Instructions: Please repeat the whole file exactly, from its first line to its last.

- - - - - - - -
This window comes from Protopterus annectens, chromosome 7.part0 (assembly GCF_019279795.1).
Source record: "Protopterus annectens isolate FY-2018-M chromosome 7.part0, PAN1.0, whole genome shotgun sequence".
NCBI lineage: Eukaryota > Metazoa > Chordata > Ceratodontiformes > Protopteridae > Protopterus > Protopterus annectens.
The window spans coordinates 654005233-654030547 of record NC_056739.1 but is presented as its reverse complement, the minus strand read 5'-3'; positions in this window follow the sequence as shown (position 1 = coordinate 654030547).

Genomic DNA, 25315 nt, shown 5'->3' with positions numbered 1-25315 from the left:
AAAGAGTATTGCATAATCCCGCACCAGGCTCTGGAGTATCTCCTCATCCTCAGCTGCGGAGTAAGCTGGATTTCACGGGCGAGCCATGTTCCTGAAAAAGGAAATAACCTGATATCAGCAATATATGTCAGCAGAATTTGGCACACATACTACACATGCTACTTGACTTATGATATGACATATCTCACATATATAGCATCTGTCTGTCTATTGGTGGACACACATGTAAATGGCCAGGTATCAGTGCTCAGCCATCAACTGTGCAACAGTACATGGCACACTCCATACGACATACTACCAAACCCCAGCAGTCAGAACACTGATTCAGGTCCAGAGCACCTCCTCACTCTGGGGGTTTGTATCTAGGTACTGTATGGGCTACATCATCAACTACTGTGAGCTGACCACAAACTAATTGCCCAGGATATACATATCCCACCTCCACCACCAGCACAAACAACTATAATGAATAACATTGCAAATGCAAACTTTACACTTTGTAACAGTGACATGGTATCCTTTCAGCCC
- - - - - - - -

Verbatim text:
This window comes from Protopterus annectens, chromosome 7.part0 (assembly GCF_019279795.1).
Source record: "Protopterus annectens isolate FY-2018-M chromosome 7.part0, PAN1.0, whole genome shotgun sequence".
NCBI lineage: Eukaryota > Metazoa > Chordata > Ceratodontiformes > Protopteridae > Protopterus > Protopterus annectens.
The window spans coordinates 654005233-654030547 of record NC_056739.1 but is presented as its reverse complement, the minus strand read 5'-3'; positions in this window follow the sequence as shown (position 1 = coordinate 654030547).

Genomic DNA, 25315 nt, shown 5'->3' with positions numbered 1-25315 from the left:
AAAGAGTATTGCATAATCCCGCACCAGGCTCTGGAGTATCTCCTCATCCTCAGCTGCGGAGTAAGCTGGATTTCACGGGCGAGCCATGTTCCTGAAAAAGGAAATAACCTGATATCAGCAATATATGTCAGCAGAATTTGGCACACATACTACACATGCTACTTGACTTATGATATGACATATCTCACATATATAGCATCTGTCTGTCTATTGGTGGACACACATGTAAATGGCCAGGTATCAGTGCTCAGCCATCAACTGTGCAACAGTACATGGCACACTCCATACGACATACTACCAAACCCCAGCAGTCAGAACACTGATTCAGGTCCAGAGCACCTCCTCACTCTGGGGGTTTGTATCTAGGTACTGTATGGGCTACATCATCAACTACTGTGAGCTGACCACAAACTAATTGCCCAGGATATACATATCCCACCTCCACCACCAGCACAAACAACTATAATGAATAACATTGCAAATGCAAACTTTACACTTTGTAACAGTGACATGGTATCCTTTCAGCCC